Why We Give Awards

Published in IEEE Spectrum Magazine, Sept 2016

I recently attended a couple of IEEE Awards ceremonies and it got me to thinking about awards in our profession.  Obviously a lot of effort and money is spent in sustaining an awards program.  Why do we do it, what is the purpose, and how is this purpose best achieved?

I’ve heard it said that awards are meant as an incentive to engineers towards more original and imaginative work, but it strikes me as unlikely that anyone in his or her daily work would be influenced by the possibility of winning an award.  However, in a more general and diffuse way the acknowledgment and rewarding of achievements contributes importantly to our sense of professionalism and to the creation of an archive of engineering history.

As I watched awards being passed out, I was prepared to be bored, but was pleasantly surprised to feel proud of the achievements being extolled from the dais.  Though the awards went to individuals, I thought: we did this, we engineers.  These are things we accomplished together.  Every great discovery or invention comes from an entangled network of contributions to which we all contribute.

So if raising the level of professionalism is the objective, how is this best achieved through awards?  Having been part of the awards process in past years, I remember wanting the awards to be prestigious and to be well publicized.  Moreover, it is one of the opportunities for engagement with the public, and raising the public respect for engineers was something we wanted to do.  Public relations people would craft publicity releases that would be sent out to major newspapers and publications -- and then, inevitably, ignored.  Unless it’s a Nobel Prize or an Academy Award, the public doesn’t apparently care. From time to time I see full page ads in national newspapers describing awards given out by organizations that I have never heard of, given to unknown people, and for things that I have no clue about.  This is expensive and I wonder: why do they sponsor such ads?  Very few people, other than their own members, have any interest in this, and the organizations have more direct and cheaper ways to reach their own members.  On the other hand, if the IEEE awards had a page in, say, the New York Times, I’d probably be calling friends to brag about it.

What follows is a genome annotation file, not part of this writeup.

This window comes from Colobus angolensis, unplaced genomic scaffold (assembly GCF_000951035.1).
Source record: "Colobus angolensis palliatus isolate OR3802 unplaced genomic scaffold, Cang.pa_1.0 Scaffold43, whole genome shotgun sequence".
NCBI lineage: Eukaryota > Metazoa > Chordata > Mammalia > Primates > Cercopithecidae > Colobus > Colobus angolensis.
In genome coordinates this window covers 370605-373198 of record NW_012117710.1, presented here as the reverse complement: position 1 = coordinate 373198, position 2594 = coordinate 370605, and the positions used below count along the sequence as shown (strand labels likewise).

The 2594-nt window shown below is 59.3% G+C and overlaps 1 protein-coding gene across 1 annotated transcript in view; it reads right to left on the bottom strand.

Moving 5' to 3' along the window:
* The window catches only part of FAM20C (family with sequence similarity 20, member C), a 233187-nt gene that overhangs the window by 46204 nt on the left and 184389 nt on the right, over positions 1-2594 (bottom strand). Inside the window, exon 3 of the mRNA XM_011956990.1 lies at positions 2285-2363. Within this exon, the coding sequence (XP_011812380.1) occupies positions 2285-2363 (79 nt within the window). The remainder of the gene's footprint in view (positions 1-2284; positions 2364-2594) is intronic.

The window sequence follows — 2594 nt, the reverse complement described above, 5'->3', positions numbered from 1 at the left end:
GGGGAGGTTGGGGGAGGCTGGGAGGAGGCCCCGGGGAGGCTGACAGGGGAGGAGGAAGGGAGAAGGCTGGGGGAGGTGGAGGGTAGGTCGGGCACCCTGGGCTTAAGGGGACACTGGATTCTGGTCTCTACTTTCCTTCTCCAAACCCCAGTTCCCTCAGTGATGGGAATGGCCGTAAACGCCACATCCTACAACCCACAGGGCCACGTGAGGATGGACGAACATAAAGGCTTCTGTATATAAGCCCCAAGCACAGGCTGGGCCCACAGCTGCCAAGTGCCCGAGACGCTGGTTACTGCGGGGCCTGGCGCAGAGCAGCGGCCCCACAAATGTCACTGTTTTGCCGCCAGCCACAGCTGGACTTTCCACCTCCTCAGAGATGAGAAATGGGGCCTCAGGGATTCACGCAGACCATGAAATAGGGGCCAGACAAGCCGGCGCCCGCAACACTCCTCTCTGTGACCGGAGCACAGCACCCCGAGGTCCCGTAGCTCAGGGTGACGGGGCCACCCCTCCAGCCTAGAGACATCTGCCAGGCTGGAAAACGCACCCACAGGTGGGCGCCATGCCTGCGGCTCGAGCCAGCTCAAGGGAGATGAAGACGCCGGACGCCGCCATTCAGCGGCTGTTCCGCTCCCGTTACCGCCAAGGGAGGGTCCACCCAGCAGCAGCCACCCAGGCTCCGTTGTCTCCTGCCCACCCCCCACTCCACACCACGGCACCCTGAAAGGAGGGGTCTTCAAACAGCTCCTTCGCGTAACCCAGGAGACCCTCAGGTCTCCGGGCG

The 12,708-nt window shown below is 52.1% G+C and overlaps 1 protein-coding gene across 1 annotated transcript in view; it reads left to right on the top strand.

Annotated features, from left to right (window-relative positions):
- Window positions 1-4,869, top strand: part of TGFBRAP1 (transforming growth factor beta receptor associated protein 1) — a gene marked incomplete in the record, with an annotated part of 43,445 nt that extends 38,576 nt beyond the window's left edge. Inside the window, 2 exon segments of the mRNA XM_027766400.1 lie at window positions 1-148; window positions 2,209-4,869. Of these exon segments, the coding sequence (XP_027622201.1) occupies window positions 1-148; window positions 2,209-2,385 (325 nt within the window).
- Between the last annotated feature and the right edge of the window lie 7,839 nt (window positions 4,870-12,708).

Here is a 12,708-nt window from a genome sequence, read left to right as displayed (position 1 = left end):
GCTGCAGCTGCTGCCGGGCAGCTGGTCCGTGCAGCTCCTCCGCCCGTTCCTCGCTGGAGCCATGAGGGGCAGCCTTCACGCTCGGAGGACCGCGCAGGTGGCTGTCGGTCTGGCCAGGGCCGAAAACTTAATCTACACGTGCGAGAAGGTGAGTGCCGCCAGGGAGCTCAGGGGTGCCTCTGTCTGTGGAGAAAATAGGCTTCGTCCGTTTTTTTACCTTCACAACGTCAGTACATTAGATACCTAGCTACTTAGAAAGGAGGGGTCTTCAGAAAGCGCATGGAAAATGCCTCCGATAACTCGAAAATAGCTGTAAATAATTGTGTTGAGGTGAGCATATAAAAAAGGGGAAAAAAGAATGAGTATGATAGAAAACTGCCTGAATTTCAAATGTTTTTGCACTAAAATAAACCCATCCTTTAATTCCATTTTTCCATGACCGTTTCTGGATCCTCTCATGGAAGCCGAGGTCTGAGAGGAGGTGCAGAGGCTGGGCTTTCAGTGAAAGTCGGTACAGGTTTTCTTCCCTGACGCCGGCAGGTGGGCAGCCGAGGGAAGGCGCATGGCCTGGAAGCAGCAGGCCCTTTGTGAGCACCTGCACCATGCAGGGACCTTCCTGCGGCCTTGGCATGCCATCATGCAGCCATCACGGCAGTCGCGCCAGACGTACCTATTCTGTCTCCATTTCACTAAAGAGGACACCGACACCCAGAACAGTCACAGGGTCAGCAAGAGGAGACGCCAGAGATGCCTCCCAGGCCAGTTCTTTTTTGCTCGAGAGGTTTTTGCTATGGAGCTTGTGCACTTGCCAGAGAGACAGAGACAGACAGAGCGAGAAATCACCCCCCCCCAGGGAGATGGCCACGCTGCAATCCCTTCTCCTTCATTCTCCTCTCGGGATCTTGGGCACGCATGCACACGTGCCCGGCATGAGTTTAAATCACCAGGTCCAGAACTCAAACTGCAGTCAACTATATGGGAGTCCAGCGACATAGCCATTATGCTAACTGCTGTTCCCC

But times have changed in recent years, and because of the tech revolution and what I’ll call the “Google effect” engineers don’t lack for public respect.  For our own esteem, however, we would like to have iconic, famous engineers.  Within our own community, fame is often established through publications.  I still remember the names of the authors of the textbooks I used in college.  Early in my career I even felt apprehensive on the occasions of meeting such august personages.  But awards also help establish and confirm reputations.

Since we want our awards to be prestigious, how can this best be gained or enhanced?  It depends on the history of the award, who the winners have been, the amount of prize money, and the award’s place in the established hierarchy of such awards.  Prestige, however, once established, is hard to change.  Giving the award to a celebrated person helps gain prestige for the award, but sometimes it is the organization being honored by the recipient, rather than the other way around.  The risk is that the designated recipient wouldn’t even want to attend the ceremony, preferring instead that the certificate be mailed.  What a humiliation that would be for the organization!

Whenever I see that logo “Intel Inside,” I think what an ingenious advertising theme it is.  They take their brilliant, but anonymous, chip, lost inside the big box of other chips, and give it a face on the outside – just as our awards do for our “engineers inside.”